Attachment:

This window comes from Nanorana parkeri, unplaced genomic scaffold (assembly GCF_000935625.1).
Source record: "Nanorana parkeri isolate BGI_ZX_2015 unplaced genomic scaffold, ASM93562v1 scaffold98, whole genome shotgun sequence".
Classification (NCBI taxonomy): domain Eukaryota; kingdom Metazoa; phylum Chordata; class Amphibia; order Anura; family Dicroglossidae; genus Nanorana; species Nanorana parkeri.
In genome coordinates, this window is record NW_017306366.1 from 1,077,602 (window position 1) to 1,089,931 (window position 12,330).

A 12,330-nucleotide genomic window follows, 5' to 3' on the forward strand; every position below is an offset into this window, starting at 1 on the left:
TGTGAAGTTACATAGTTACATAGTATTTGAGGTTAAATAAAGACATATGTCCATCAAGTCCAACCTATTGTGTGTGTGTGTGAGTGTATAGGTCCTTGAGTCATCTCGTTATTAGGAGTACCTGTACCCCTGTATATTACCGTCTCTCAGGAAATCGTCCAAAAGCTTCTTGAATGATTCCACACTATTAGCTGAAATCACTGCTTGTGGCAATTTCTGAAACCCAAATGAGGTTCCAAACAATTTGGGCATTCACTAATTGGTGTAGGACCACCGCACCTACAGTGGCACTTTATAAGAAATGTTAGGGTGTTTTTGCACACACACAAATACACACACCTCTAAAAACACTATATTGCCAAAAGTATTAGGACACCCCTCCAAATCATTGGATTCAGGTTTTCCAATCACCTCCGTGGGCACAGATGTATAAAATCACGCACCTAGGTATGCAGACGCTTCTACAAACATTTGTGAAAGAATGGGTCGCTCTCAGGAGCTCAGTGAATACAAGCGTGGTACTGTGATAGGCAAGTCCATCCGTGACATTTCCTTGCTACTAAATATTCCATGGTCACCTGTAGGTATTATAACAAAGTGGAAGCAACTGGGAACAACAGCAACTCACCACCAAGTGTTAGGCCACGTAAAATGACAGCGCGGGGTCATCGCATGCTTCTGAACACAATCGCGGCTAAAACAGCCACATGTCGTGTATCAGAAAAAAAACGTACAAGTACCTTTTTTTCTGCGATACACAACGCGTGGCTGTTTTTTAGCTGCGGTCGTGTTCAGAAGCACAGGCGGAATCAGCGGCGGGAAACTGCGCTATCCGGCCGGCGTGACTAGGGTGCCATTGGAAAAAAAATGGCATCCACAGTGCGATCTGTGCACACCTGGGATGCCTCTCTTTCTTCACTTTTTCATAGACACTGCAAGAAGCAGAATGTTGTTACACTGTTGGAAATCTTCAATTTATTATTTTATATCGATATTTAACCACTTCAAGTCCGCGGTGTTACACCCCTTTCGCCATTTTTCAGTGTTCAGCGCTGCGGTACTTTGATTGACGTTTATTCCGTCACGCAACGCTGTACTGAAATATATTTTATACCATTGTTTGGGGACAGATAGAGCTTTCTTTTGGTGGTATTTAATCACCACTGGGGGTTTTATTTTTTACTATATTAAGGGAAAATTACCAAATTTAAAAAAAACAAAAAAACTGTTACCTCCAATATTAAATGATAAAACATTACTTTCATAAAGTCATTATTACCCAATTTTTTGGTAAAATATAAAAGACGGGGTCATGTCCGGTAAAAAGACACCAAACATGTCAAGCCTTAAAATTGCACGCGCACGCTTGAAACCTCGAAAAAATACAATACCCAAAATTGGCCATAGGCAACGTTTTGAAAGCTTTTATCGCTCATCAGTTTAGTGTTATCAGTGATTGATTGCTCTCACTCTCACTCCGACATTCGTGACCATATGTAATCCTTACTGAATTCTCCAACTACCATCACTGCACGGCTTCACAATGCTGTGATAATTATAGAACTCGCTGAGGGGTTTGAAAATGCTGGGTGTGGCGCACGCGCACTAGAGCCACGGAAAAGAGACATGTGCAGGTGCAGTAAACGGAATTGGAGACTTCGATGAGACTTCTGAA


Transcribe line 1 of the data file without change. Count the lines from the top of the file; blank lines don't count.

This window comes from Nanorana parkeri, unplaced genomic scaffold (assembly GCF_000935625.1).